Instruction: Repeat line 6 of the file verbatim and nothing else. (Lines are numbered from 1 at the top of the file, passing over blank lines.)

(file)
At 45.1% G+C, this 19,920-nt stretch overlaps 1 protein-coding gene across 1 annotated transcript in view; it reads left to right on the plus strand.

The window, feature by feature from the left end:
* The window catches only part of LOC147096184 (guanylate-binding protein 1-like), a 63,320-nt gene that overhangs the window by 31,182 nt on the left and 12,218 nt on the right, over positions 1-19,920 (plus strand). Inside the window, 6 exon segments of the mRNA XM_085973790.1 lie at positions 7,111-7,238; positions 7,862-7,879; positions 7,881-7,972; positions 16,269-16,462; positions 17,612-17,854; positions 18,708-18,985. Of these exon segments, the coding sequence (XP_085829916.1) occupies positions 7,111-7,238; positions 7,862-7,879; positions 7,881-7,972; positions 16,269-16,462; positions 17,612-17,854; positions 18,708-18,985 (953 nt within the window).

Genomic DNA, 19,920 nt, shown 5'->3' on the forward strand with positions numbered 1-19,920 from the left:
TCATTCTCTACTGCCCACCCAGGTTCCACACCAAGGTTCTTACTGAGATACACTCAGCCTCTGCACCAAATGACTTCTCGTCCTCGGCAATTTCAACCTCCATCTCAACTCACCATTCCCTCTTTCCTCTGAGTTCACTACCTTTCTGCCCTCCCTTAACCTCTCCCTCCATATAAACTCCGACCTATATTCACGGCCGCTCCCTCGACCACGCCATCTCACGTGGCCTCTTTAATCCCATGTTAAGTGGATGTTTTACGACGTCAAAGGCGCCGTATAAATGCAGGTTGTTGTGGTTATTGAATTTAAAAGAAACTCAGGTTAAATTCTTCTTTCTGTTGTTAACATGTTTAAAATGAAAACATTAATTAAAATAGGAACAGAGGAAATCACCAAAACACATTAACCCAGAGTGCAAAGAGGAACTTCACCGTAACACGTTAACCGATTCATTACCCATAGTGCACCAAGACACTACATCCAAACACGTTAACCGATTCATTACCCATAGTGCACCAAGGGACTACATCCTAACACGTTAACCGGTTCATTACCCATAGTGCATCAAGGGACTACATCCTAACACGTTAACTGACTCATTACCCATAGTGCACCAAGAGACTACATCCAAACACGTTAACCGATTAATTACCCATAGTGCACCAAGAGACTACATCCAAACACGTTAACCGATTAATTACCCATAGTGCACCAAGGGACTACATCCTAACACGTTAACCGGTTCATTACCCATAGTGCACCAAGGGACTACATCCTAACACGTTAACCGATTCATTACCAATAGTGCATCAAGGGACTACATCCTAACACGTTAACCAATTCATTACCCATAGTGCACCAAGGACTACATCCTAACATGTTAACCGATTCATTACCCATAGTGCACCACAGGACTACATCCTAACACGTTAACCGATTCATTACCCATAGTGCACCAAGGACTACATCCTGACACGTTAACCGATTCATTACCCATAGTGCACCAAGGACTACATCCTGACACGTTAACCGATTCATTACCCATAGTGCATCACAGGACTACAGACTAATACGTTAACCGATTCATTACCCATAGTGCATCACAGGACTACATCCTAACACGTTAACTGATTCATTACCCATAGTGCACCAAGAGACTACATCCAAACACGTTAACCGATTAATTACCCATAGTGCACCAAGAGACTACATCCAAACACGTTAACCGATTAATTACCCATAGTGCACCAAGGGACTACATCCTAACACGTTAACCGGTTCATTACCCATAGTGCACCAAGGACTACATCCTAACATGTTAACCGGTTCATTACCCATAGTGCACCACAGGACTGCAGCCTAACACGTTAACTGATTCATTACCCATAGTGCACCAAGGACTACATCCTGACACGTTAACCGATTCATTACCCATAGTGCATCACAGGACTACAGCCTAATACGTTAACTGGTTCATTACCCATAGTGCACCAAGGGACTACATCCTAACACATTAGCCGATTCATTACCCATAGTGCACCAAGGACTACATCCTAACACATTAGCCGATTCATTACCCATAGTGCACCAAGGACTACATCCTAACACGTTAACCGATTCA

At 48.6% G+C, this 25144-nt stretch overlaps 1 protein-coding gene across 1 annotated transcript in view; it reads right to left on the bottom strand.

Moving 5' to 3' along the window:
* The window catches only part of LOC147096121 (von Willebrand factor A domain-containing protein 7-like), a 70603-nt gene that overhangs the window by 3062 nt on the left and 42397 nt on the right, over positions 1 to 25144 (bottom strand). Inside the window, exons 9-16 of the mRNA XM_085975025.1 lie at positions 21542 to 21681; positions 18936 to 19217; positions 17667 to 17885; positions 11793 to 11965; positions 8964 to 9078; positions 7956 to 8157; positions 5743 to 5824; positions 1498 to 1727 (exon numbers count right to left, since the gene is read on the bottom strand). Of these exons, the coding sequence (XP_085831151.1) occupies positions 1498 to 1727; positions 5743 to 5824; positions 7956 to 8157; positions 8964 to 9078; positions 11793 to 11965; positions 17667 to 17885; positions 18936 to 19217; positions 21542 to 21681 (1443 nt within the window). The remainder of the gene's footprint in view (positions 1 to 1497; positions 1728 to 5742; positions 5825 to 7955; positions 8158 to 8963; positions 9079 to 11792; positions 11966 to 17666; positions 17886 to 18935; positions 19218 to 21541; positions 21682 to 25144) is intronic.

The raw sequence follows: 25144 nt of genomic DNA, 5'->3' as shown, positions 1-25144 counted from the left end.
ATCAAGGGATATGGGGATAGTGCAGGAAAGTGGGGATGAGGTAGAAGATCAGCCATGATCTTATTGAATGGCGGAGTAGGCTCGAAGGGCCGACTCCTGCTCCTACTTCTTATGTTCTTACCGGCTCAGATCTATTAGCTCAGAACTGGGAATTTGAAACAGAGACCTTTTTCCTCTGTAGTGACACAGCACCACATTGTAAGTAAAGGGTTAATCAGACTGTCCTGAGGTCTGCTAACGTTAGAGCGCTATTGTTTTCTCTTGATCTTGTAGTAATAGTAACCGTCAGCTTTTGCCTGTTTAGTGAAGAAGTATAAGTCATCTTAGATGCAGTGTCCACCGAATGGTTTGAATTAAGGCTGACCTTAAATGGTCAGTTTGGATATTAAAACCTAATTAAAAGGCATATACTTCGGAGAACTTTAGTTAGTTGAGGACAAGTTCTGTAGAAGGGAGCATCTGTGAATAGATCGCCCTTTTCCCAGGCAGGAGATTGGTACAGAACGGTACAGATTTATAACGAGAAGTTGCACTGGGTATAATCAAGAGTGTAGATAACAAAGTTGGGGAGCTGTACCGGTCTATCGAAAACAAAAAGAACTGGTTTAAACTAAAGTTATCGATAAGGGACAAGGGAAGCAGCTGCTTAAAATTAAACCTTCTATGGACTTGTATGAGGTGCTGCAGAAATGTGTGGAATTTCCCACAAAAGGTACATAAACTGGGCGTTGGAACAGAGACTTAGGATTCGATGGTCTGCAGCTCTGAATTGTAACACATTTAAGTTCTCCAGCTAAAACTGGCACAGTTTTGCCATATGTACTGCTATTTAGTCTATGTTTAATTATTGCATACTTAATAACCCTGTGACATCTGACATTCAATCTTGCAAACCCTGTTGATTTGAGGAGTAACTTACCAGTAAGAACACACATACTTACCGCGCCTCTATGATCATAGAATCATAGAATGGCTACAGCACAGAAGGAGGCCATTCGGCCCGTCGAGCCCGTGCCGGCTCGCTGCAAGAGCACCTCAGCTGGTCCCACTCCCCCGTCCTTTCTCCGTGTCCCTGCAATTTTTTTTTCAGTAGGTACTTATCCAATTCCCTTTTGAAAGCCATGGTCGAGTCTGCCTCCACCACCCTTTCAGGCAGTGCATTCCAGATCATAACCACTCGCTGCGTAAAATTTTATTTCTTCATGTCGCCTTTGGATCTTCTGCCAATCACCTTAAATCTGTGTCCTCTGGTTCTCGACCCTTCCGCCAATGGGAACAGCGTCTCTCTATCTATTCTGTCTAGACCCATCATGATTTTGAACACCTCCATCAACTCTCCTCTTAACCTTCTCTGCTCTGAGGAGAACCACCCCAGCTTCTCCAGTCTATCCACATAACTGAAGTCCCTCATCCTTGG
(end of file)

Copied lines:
At 48.6% G+C, this 25144-nt stretch overlaps 1 protein-coding gene across 1 annotated transcript in view; it reads right to left on the bottom strand.